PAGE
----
By Ministry for Primary Industries director general Wayne McNee
At the Ministry for Primary Industries (MPI) we take biosecurity very seriously, and we have been successfully protecting New Zealand’s pig industry against the Porcine Reproductive and Respiratory Syndrome (PRRS) for many years.
The decision we took last year to allow raw pig meat to be imported into New Zealand under strict conditions is one we have not taken lightly, and nor is it one that we believe places the New Zealand pig industry at risk, as claimed by NZ Pork in the last edition of FOODtechnology.
A little context is important to this debate. PRRS is a significant pig disease that emerged in the US in the late 1980s and then spread throughout much of the world, except New Zealand. MPI has long restricted the import of live pigs, pig semen and used farming equipment, as these are the principal ways PRRS is spread. We don’t want PRRS in New Zealand.
Debate about whether or not cuts of raw pig meat can carry PRRS has been long standing. For most of the 1990s New Zealand had no restrictions on importing pork from countries where PRRS was present. During this time tens of thousands of tonnes of pork were imported, and there were no controls on the disposal of either meat or waste. New Zealand didn’t get PRRS.
In 2001 – after unpublished research indicated PRRS might be spread by feeding carcasses of infected animals to healthy animals – MPI restricted pork imports to meat that had been cooked or cured, a process which kills the PRRS disease.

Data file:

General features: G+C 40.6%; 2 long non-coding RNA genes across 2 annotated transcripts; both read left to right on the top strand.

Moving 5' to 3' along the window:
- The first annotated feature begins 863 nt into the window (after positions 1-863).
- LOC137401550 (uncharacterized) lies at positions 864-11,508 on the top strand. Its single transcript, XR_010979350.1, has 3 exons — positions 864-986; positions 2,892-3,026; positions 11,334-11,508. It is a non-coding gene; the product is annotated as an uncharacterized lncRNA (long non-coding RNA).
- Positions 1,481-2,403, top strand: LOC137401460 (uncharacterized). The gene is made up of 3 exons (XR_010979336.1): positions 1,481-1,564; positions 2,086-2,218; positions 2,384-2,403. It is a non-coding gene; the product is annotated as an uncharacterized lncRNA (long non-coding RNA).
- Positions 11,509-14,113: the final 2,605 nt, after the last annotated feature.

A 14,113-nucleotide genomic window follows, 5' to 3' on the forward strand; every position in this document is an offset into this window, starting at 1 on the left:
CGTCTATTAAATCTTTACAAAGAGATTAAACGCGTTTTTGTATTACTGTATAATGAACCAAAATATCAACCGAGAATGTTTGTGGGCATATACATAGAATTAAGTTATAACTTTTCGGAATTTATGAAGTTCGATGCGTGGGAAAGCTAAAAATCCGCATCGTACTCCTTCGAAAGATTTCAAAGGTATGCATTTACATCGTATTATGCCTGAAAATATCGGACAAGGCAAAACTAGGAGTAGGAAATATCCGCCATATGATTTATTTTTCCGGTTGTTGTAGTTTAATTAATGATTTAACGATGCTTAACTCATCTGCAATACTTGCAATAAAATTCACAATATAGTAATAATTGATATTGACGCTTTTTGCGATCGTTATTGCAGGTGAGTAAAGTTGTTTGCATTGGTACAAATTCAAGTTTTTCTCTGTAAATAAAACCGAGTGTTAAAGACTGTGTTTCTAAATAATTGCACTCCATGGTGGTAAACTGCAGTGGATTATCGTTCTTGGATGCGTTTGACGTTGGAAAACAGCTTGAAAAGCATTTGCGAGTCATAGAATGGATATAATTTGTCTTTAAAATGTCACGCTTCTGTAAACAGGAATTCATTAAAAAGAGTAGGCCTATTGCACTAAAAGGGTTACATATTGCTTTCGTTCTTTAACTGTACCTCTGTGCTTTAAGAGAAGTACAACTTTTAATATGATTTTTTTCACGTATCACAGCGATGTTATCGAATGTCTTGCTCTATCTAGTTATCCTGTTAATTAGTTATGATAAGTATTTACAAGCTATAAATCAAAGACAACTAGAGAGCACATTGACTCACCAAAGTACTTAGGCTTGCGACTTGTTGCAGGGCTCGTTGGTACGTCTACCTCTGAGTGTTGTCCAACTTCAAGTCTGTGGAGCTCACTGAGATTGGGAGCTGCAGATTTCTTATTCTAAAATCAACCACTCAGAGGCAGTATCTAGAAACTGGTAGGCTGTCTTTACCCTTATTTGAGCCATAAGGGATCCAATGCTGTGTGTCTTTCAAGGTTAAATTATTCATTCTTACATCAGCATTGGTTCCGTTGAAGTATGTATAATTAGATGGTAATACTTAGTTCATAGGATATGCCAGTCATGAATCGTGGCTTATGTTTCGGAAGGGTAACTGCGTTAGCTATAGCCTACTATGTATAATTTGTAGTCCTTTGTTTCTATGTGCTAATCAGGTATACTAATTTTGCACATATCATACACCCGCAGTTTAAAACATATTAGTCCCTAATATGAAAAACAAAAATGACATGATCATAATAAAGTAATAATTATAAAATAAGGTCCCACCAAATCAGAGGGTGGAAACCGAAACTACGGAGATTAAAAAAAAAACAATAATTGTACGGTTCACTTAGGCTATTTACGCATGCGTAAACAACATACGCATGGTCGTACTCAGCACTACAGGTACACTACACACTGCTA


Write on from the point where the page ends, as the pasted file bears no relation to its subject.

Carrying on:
Since then, MPI has spent the best part of 10 years assessing all available science on PRRS and carrying out a comprehensive biosecurity risk assessment of raw pig meat before deciding whether to permit the resumption of imports.
That work has found the likelihood of the virus being introduced through the importation of uncooked pork is equivalent to an average of one outbreak per 1227 years – in other words very low.
The principal risk is that New Zealand pigs could eat uncooked imported pig meat, which is a most unlikely feeding practice among New Zealand pig farmers.
Our work showed that this risk can be effectively managed by limiting imports of uncooked pork to consumer-ready cuts that weigh no more than three kilograms and have had lymph nodes removed. The risk posed by these consumer-ready cuts of pork is negligible.
In addition to applying some tough standards at the border, MPI already has in place regulations in New Zealand that prohibit food waste which has come into contact with meat (cooked or uncooked) from being used as pig feed unless it has been heated to 100°C for one hour. These regulations will help further minimise any residual risk not addressed by the import standards.
In May this year the High Court upheld the MPI Director-General’s decision to issue the new import health standards. The judgment validated our decision-making process and confirmed our role as an independent, objective science and evidence-based regulator.
There are some that argue even though the risk of PRRS entering New Zealand through raw pork imports might be low, why should we take it at all? The answer is that trade is critical to our prosperity as a nation, and trade is two-way. In order to get our products in to overseas markets, we need to let products in to ours. MPI’s role is to balance the opportunity trade creates with the risks that it can pose as well.
In the case of pork imports, we have taken a cautious, considered, evidencebased decision with the best interests of New Zealand top of mind.